American perceptions of the Korean conflict are ill-informed

Tensions continue to rise between the United States, South Korea, and North Korea. But is the information being reported responsibly?

There is little doubt that North Korea poses a threat to all countries in the region.  As they continue to push forward with missile launches in the face of stronger United Nations sanctions, the manner in which South Koreans and Americans react to news and threats coming out of North Korea is noticeably different.

On any given day, as you walk down the streets or ride the subways of Seoul, Koreans carry on with their day as if it were any other day.  If you didn’t know any better it would not appear as if there was no specter of conflict looming a few hours north of Seoul.  However, in the United States some people believe that the situation is so dangerous that it has given some people reason to avoid visiting South Korea.

In a neighborhood Starbucks outside Sacramento, California, a woman named Mona voiced her concern about the situation calling it “worrisome” and said that she would not consider visiting South Korea.

“As an American citizen, should I happen to venture across the border without knowing it, I’m a goner, simply because I am an American,” said Mona.

Despite the ongoing and well-documented coverage of the increased tensions between the United States and North Korea, it would seem that the average American is missing key facts about the makeup and history of the two Koreas.

“Like any type of media, I listen—I listen to American news too—and I kind of piece it all together.  I go with my gut about how I feel about whatever is going on,” said Mona. “[The Korean conflict is] not fearful but worrisome, since I’d say for the past few years, before I hadn’t even thought about it two years ago, it wasn’t at the forefront of my mind.”

Inadequate coverage of the Korean conflict is very much a victim on the American 24 hour news cycle.  Whenever Kim Jong-un issues a statement (or threat) aimed at South Korea, Guam, or the rest of United States, it is invariably the only thing that gets discussed about South Korea in most media outlets.  In recent weeks North Korea has been a major news point and drawn the attention (if not interest of American audiences).  However, compared to South Korea, it would seem that American media thinks that an attack is imminent and war inevitable (never mind that South Korea and North Korea have not ceased being at war).

Recent statements by US Joint Chiefs of Staff chairman, Gen. Joseph Dunford received plenty of attention, when he stressed the importance of diplomacy with North Korea.  However, the fact that he also said that there are military contingencies on the table should diplomacy fail has received the greater degree of attention in headlines.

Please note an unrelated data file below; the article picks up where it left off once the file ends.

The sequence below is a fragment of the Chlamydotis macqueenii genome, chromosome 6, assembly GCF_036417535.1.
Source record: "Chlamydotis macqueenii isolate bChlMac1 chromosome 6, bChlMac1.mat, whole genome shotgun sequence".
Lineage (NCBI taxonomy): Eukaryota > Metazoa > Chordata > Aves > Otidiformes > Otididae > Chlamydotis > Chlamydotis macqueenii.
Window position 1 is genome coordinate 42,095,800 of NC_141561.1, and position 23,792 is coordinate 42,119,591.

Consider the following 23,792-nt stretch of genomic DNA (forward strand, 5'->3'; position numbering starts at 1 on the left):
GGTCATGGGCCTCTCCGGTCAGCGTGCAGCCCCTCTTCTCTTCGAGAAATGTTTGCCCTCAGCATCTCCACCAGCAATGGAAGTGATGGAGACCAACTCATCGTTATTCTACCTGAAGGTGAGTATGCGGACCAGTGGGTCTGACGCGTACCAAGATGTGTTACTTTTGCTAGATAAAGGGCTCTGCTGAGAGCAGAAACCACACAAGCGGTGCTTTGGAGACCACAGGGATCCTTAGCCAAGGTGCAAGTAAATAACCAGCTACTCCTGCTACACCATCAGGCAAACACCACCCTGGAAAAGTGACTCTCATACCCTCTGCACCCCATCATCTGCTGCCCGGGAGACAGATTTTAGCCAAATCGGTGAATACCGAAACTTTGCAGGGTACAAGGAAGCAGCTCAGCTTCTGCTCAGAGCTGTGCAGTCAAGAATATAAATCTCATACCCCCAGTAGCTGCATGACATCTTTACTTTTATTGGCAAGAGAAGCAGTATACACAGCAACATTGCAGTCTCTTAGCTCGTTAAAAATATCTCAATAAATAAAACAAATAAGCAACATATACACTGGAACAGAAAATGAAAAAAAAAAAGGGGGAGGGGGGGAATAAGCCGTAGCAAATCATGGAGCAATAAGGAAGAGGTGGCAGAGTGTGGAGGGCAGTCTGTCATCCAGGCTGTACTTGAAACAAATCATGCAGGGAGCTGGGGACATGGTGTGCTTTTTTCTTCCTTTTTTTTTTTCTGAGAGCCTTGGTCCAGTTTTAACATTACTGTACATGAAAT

Joe, a 72 year old Sacramento, California resident pointed out that the media was always looking for a hook to grab the attention of their readers; a problem that President Donald Trump has exacerbated since taking office. While it seems that nobody has taken his “fire and fury” comments all that seriously, inflammatory statements such as those appear more often in reporting because of their eye-catching or provocative tones.

“I don’t think it’s the news media that’s creating the fear, I think it’s the principles involved that are creating the fear,” said Joe.  The leaders of the countries are the ones that make the news, they create the news.  How that news is reported, I think, that sometimes of course it is sensationalized because unless you have some hook, just like in writing, if you don’t have a hook you’re not going to get an audience.”

Whether major American news outlets take the threats at face value or are just using the news as a way to attract readers, it creates a greater perception problem for South Korea. This is a problem that could impact other areas such as tourism and cultural understanding.

“I form my own opinions, and I take into consideration news sources, but take in what I consider valid news sources like Reuters…There are networks that have actual reporters instead of just repeating opinions; there’s a difference,” said Joe.  He later added, “There are several absolutely insoluble situations in the world, and [president] Trump has to understand that, one of those is North Korea.”

If Americans believe the North Korean conflict is impossible to resolve but continue to worry without complete information public sentiment will not improve.  An ill-informed public will not help reduce tensions on the Korean peninsula.  It is the responsibility of reporters to be as completely truthful, instead of using a globally relevant situation to boost ratings.

 

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